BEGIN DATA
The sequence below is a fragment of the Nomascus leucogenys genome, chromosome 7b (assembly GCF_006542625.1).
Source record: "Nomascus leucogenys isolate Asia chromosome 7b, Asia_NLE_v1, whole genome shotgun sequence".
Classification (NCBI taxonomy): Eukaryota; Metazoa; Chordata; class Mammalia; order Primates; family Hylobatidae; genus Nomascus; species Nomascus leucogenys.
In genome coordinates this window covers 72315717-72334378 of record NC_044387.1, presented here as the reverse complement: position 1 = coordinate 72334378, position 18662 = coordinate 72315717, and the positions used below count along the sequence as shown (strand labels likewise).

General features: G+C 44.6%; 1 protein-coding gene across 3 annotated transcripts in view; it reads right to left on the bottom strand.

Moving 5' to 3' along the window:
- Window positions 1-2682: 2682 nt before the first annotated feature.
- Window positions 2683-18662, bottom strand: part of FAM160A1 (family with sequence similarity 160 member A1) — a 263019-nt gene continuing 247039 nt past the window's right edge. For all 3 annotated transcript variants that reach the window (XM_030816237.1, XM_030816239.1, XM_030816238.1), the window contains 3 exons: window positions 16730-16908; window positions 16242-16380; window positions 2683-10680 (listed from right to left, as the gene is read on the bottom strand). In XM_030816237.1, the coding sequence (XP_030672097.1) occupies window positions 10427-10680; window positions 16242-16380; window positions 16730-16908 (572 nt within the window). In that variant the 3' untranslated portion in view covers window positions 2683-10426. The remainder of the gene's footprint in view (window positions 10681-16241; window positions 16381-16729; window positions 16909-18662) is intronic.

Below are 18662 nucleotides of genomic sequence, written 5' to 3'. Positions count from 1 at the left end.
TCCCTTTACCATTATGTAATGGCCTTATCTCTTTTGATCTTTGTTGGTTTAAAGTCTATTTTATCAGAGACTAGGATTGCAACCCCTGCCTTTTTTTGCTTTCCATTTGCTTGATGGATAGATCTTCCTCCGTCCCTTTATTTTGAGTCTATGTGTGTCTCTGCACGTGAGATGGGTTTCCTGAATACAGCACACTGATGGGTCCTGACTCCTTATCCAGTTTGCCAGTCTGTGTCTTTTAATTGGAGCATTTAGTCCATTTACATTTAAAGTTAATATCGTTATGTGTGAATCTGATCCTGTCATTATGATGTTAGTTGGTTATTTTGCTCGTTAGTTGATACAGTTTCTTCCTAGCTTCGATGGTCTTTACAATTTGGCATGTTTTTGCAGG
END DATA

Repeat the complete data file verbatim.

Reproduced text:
The sequence below is a fragment of the Nomascus leucogenys genome, chromosome 7b (assembly GCF_006542625.1).
Source record: "Nomascus leucogenys isolate Asia chromosome 7b, Asia_NLE_v1, whole genome shotgun sequence".
Classification (NCBI taxonomy): Eukaryota; Metazoa; Chordata; class Mammalia; order Primates; family Hylobatidae; genus Nomascus; species Nomascus leucogenys.
In genome coordinates this window covers 72315717-72334378 of record NC_044387.1, presented here as the reverse complement: position 1 = coordinate 72334378, position 18662 = coordinate 72315717, and the positions used below count along the sequence as shown (strand labels likewise).

General features: G+C 44.6%; 1 protein-coding gene across 3 annotated transcripts in view; it reads right to left on the bottom strand.

Moving 5' to 3' along the window:
- Window positions 1-2682: 2682 nt before the first annotated feature.
- Window positions 2683-18662, bottom strand: part of FAM160A1 (family with sequence similarity 160 member A1) — a 263019-nt gene continuing 247039 nt past the window's right edge. For all 3 annotated transcript variants that reach the window (XM_030816237.1, XM_030816239.1, XM_030816238.1), the window contains 3 exons: window positions 16730-16908; window positions 16242-16380; window positions 2683-10680 (listed from right to left, as the gene is read on the bottom strand). In XM_030816237.1, the coding sequence (XP_030672097.1) occupies window positions 10427-10680; window positions 16242-16380; window positions 16730-16908 (572 nt within the window). In that variant the 3' untranslated portion in view covers window positions 2683-10426. The remainder of the gene's footprint in view (window positions 10681-16241; window positions 16381-16729; window positions 16909-18662) is intronic.

Below are 18662 nucleotides of genomic sequence, written 5' to 3'. Positions count from 1 at the left end.
TCCCTTTACCATTATGTAATGGCCTTATCTCTTTTGATCTTTGTTGGTTTAAAGTCTATTTTATCAGAGACTAGGATTGCAACCCCTGCCTTTTTTTGCTTTCCATTTGCTTGATGGATAGATCTTCCTCCGTCCCTTTATTTTGAGTCTATGTGTGTCTCTGCACGTGAGATGGGTTTCCTGAATACAGCACACTGATGGGTCCTGACTCCTTATCCAGTTTGCCAGTCTGTGTCTTTTAATTGGAGCATTTAGTCCATTTACATTTAAAGTTAATATCGTTATGTGTGAATCTGATCCTGTCATTATGATGTTAGTTGGTTATTTTGCTCGTTAGTTGATACAGTTTCTTCCTAGCTTCGATGGTCTTTACAATTTGGCATGTTTTTGCAGG